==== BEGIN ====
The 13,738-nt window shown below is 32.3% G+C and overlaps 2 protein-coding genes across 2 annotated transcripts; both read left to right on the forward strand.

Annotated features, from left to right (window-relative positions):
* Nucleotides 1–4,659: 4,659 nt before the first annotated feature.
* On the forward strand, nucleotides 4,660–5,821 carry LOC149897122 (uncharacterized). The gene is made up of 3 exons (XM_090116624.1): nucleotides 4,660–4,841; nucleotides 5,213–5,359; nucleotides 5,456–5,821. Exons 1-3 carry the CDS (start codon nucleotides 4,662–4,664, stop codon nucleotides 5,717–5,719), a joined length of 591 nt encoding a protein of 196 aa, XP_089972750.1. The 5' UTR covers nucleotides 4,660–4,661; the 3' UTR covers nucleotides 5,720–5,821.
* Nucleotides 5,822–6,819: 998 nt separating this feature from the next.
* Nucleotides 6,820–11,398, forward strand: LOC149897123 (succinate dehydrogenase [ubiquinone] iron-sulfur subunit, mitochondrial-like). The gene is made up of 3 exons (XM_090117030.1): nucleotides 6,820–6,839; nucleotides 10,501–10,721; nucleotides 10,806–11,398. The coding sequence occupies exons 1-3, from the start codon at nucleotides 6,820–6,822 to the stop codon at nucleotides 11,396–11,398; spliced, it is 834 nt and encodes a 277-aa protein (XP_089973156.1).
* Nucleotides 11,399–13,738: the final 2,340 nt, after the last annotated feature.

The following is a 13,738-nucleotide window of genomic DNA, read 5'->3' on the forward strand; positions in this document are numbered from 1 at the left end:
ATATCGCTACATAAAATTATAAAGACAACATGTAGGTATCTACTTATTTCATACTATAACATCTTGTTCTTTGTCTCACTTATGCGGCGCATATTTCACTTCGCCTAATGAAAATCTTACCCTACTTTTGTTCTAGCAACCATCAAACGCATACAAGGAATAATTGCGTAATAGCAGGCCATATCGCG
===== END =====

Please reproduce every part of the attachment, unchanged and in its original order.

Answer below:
The 13,738-nt window shown below is 32.3% G+C and overlaps 2 protein-coding genes across 2 annotated transcripts; both read left to right on the forward strand.

Annotated features, from left to right (window-relative positions):
* Nucleotides 1–4,659: 4,659 nt before the first annotated feature.
* On the forward strand, nucleotides 4,660–5,821 carry LOC149897122 (uncharacterized). The gene is made up of 3 exons (XM_090116624.1): nucleotides 4,660–4,841; nucleotides 5,213–5,359; nucleotides 5,456–5,821. Exons 1-3 carry the CDS (start codon nucleotides 4,662–4,664, stop codon nucleotides 5,717–5,719), a joined length of 591 nt encoding a protein of 196 aa, XP_089972750.1. The 5' UTR covers nucleotides 4,660–4,661; the 3' UTR covers nucleotides 5,720–5,821.
* Nucleotides 5,822–6,819: 998 nt separating this feature from the next.
* Nucleotides 6,820–11,398, forward strand: LOC149897123 (succinate dehydrogenase [ubiquinone] iron-sulfur subunit, mitochondrial-like). The gene is made up of 3 exons (XM_090117030.1): nucleotides 6,820–6,839; nucleotides 10,501–10,721; nucleotides 10,806–11,398. The coding sequence occupies exons 1-3, from the start codon at nucleotides 6,820–6,822 to the stop codon at nucleotides 11,396–11,398; spliced, it is 834 nt and encodes a 277-aa protein (XP_089973156.1).
* Nucleotides 11,399–13,738: the final 2,340 nt, after the last annotated feature.

The following is a 13,738-nucleotide window of genomic DNA, read 5'->3' on the forward strand; positions in this document are numbered from 1 at the left end:
ATATCGCTACATAAAATTATAAAGACAACATGTAGGTATCTACTTATTTCATACTATAACATCTTGTTCTTTGTCTCACTTATGCGGCGCATATTTCACTTCGCCTAATGAAAATCTTACCCTACTTTTGTTCTAGCAACCATCAAACGCATACAAGGAATAATTGCGTAATAGCAGGCCATATCGCG